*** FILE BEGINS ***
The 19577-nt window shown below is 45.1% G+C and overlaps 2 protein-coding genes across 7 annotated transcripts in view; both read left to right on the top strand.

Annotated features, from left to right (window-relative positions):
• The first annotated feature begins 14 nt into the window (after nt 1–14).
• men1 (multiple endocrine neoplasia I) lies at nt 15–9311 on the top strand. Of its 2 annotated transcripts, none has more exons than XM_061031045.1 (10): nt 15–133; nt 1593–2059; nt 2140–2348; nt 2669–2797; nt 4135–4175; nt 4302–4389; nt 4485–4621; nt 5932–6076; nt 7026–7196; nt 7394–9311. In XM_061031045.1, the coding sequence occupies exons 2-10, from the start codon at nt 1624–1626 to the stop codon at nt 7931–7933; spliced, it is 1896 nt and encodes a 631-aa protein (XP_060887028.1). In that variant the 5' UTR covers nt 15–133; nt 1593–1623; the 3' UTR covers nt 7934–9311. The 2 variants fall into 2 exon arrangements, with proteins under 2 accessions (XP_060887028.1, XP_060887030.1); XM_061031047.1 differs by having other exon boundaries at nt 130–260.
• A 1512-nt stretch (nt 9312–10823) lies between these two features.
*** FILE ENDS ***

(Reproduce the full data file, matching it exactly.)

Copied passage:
The 19577-nt window shown below is 45.1% G+C and overlaps 2 protein-coding genes across 7 annotated transcripts in view; both read left to right on the top strand.

Annotated features, from left to right (window-relative positions):
• The first annotated feature begins 14 nt into the window (after nt 1–14).
• men1 (multiple endocrine neoplasia I) lies at nt 15–9311 on the top strand. Of its 2 annotated transcripts, none has more exons than XM_061031045.1 (10): nt 15–133; nt 1593–2059; nt 2140–2348; nt 2669–2797; nt 4135–4175; nt 4302–4389; nt 4485–4621; nt 5932–6076; nt 7026–7196; nt 7394–9311. In XM_061031045.1, the coding sequence occupies exons 2-10, from the start codon at nt 1624–1626 to the stop codon at nt 7931–7933; spliced, it is 1896 nt and encodes a 631-aa protein (XP_060887028.1). In that variant the 5' UTR covers nt 15–133; nt 1593–1623; the 3' UTR covers nt 7934–9311. The 2 variants fall into 2 exon arrangements, with proteins under 2 accessions (XP_060887028.1, XP_060887030.1); XM_061031047.1 differs by having other exon boundaries at nt 130–260.
• A 1512-nt stretch (nt 9312–10823) lies between these two features.